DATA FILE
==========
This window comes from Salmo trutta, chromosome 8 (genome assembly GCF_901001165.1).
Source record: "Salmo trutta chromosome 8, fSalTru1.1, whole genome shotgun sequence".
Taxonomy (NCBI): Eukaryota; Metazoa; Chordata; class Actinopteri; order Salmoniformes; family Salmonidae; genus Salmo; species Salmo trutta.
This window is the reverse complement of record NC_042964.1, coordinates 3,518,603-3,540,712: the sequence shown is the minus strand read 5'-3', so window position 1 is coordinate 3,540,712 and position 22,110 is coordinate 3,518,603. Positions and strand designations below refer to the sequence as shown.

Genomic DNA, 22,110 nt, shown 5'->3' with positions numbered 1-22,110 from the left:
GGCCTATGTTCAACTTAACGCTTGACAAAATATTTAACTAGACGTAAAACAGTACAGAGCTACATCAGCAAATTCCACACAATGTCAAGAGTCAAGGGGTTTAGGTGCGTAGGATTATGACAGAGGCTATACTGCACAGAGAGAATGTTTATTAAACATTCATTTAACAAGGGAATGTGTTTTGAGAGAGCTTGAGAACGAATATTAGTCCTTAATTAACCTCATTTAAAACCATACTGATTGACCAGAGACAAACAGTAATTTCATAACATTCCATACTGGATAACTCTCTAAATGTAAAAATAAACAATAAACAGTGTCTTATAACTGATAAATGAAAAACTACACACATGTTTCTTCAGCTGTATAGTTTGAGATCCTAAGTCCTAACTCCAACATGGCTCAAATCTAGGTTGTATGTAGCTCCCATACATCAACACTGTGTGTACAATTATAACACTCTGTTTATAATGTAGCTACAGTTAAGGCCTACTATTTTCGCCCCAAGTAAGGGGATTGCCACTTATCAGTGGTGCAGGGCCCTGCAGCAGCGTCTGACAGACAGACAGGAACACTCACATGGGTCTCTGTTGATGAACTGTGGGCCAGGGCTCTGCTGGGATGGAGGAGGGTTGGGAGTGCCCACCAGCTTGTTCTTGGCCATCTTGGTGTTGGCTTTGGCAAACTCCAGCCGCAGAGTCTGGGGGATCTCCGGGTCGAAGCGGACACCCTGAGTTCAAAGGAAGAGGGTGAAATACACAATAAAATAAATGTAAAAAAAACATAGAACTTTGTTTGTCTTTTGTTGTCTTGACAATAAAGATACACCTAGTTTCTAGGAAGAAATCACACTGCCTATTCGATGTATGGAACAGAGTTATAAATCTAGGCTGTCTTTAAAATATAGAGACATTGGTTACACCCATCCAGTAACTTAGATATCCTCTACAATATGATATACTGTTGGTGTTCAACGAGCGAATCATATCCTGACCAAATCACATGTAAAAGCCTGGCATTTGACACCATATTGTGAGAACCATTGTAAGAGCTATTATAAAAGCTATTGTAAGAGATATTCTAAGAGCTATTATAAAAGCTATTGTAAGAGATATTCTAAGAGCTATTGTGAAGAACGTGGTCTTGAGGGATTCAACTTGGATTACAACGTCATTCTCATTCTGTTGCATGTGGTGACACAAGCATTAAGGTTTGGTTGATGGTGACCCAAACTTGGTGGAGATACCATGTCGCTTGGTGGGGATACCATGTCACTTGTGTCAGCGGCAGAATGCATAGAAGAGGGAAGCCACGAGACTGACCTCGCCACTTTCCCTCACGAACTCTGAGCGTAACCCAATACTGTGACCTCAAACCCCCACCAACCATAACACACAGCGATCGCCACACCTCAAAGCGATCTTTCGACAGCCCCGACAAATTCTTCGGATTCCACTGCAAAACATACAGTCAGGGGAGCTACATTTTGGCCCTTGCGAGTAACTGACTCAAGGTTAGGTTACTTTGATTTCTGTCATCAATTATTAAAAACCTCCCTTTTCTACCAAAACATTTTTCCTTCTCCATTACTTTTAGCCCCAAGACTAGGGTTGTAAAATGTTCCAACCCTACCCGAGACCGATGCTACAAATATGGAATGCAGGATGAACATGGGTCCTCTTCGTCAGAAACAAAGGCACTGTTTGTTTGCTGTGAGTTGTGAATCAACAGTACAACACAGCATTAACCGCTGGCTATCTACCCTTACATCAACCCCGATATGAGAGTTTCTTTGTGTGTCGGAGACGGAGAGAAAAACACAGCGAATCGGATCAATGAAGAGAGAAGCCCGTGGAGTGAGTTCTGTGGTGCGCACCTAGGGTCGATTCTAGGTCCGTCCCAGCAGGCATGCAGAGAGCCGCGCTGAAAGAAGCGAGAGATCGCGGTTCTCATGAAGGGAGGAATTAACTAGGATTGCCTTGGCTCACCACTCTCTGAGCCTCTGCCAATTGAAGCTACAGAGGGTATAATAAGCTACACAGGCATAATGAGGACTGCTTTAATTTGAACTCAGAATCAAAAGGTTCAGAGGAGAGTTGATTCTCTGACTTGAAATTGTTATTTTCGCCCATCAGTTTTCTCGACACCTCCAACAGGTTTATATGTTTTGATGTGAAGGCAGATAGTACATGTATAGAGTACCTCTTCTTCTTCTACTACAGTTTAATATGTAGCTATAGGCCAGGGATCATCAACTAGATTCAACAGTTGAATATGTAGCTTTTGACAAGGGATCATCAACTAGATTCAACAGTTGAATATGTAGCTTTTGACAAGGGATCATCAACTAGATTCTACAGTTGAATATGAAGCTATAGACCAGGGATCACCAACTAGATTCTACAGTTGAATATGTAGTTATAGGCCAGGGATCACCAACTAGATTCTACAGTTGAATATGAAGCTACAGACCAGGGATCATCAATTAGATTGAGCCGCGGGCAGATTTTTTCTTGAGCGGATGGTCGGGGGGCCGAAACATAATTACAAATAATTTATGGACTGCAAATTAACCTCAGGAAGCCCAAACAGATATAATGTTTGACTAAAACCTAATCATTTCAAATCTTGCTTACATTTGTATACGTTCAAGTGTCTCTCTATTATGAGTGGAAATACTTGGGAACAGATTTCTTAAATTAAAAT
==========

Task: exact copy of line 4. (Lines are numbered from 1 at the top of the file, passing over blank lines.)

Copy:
This window is the reverse complement of record NC_042964.1, coordinates 3,518,603-3,540,712: the sequence shown is the minus strand read 5'-3', so window position 1 is coordinate 3,540,712 and position 22,110 is coordinate 3,518,603. Positions and strand designations below refer to the sequence as shown.